When Moana, Toxic Waste, and Ecofeminism Unite

It happened so many years ago, so it doesn’t affect us today, why does it matter? It’s not happening in my neighborhood so I’m safe. These are the very thoughts that run through individualistic minds as we tend to look past the stories we see in the media affecting other parts of the world. What if I told you that it is this very mindset that places patriarchy at the top? Would the next environmental issue plaguing society catch your attention and have you searching for ways to take action?

Image via Wikimedia Commons

Let’s look at West Lake Landfill, a 200-acre site located in Bridgeton, Missouri, a designated Superfund site by the Environmental Protection Agency (EPA) since 1990. Now let’s break this down further. A “Superfund site” is a polluted location which is identified by the EPA as in need of specialized long-term clean up due to the presence of toxic and hazardous waste contaminants. 

Now onto a brief history lesson on West Lake Landfill. During World War II, a St. Louis based company named, Mallinckrodt Chemical Works, manufactured uranium for nuclear weapons research to create atomic bombs for the Manhattan Project. The waste created in this process was then purchased by Cotter Corporation who then illegally dumped it in where we started, West Lake Landfill. Although the dumping took place in 1973, 50 years ago to be exact, the environmental and health impacts are not so distant. 

In 2010, Republic Services, West Lake Landfill’s new owner, discovered an underground fire at the nearby Bridgeton Landfill, only 600 feet away from the radioactive waste site. Residents living nearby reported odd smells as a result

Image via KSDK

of the fire in addition to other health implications such as cancer and asthma. Despite all of the adverse effects that this site has presented, the area remains under the EPA and is only now being looked into for the extent of the waste.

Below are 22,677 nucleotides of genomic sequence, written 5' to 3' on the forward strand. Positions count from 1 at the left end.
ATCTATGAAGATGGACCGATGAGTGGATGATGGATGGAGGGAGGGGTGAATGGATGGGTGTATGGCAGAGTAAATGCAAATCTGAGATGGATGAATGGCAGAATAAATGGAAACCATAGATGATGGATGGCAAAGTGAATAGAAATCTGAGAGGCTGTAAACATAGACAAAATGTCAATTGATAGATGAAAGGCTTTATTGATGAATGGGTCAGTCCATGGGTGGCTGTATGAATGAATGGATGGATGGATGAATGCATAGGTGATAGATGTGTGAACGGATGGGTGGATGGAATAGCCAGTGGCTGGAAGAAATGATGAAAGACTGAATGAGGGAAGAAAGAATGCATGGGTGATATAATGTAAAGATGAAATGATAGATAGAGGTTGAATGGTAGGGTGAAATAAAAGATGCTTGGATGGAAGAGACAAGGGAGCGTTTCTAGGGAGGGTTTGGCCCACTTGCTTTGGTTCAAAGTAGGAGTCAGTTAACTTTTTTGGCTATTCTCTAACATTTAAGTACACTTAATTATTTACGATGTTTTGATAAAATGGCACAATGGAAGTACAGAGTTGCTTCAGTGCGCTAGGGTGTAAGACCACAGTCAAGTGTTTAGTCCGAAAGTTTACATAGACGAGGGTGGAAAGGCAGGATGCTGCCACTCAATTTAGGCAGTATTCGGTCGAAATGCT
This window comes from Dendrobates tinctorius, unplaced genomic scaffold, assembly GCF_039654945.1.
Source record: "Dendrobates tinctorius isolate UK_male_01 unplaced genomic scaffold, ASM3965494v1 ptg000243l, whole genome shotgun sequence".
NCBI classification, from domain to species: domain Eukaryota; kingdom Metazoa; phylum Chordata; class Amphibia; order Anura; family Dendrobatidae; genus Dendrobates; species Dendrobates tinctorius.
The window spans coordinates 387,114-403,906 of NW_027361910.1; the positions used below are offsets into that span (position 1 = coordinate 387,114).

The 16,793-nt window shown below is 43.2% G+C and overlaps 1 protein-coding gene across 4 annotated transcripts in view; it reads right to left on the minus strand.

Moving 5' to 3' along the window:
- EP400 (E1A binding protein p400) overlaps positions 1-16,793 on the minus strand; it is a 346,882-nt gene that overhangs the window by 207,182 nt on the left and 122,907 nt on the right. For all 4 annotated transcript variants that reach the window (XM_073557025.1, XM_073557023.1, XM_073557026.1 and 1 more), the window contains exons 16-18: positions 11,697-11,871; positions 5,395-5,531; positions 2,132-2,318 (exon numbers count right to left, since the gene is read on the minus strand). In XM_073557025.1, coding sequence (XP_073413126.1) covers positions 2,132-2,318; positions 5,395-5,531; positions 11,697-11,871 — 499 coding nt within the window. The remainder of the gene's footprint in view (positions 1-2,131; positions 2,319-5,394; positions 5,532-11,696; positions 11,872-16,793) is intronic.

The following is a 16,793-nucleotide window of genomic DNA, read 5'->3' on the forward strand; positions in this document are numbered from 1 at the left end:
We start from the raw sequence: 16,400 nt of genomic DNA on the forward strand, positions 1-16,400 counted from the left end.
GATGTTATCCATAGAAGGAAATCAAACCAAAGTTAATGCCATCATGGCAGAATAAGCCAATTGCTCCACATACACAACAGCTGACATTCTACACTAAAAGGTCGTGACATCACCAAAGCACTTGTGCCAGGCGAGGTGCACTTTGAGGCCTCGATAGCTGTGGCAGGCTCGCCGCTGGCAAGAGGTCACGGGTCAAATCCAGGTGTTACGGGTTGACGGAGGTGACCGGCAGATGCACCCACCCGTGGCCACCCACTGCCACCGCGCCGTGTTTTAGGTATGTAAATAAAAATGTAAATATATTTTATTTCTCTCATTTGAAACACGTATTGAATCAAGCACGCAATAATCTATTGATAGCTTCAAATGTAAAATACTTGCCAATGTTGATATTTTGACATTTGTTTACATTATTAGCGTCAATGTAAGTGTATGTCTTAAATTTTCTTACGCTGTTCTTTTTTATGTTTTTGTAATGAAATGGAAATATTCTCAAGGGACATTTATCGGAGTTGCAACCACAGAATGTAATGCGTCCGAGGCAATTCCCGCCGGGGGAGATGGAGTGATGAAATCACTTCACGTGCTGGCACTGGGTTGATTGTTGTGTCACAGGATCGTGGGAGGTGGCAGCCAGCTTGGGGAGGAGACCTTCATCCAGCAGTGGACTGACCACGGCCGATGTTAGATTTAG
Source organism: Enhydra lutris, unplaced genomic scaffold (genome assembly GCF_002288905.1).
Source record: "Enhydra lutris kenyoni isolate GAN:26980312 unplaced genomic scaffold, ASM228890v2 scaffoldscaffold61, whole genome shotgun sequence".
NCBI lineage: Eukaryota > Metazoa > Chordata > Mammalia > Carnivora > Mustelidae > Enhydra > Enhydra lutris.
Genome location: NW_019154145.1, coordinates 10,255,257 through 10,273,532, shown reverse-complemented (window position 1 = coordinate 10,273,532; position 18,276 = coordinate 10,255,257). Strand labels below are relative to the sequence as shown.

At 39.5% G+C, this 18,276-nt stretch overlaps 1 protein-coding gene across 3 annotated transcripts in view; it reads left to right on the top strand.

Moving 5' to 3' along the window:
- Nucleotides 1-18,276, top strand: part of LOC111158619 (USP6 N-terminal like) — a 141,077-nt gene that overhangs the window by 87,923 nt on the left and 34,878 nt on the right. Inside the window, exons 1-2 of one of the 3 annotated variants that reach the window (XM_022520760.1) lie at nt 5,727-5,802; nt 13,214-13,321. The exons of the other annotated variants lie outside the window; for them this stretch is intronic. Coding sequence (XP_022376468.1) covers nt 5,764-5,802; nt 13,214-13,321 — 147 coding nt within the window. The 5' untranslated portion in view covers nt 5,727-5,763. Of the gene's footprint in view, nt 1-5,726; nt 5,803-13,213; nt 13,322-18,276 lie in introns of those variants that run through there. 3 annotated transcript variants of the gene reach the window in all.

Now you may be thinking, how does this all relate to ecofeminism? I’ll tell you why.

According to Hobgood-Oster’s, “Ecofeminism: Historic and International Evolution,” ecofeminism “…asserts that all forms of oppression are connected and that structures of oppression must be addressed in their totality. Oppression of the natural world and of women by patriarchal power structures must be examined together or neither can be confronted fully” (2005). Now what does this mean in simpler terms? 

Let’s break it down into two components:

Image by Juliette Nast via The Leaflet

Environmentalism is the concern about the natural world, aimed at protecting the environment.

Feminism is the advocacy around women’s rights based on equality for all sexes whether it be socially, politically, or economically.

Now let’s connect the two to create ecofeminism, where both the degradation of the environment and the oppression of women are consequences of patriarchy and capitalism and therefore cannot be understood separately. 

However, like most theories, there are criticisms and concerns to be aware of. As Hobgood-Oster describes, there is no one ecofeminist theory as stances change over time with location and “…because of this constant morphing, ecofeminism simultaneously challenges patriarchies from different angles” (2005). Therefore, it is crucial not to generalize ecofeminist theory and more importantly, we must be cautious of the binary that feminism seeks to diminish. 

Ecofeminist perspectives may often correlate a strong connection between women and nature reinforcing essentialist perspectives. Essentialism being the belief that “…a particular race, gender or other category share the same traits” (Hobgood-Oster 2005). As ecofeminists we want to analyze how systems of patriarchy aid in the oppression of nature and women, but not assume that all women are the same.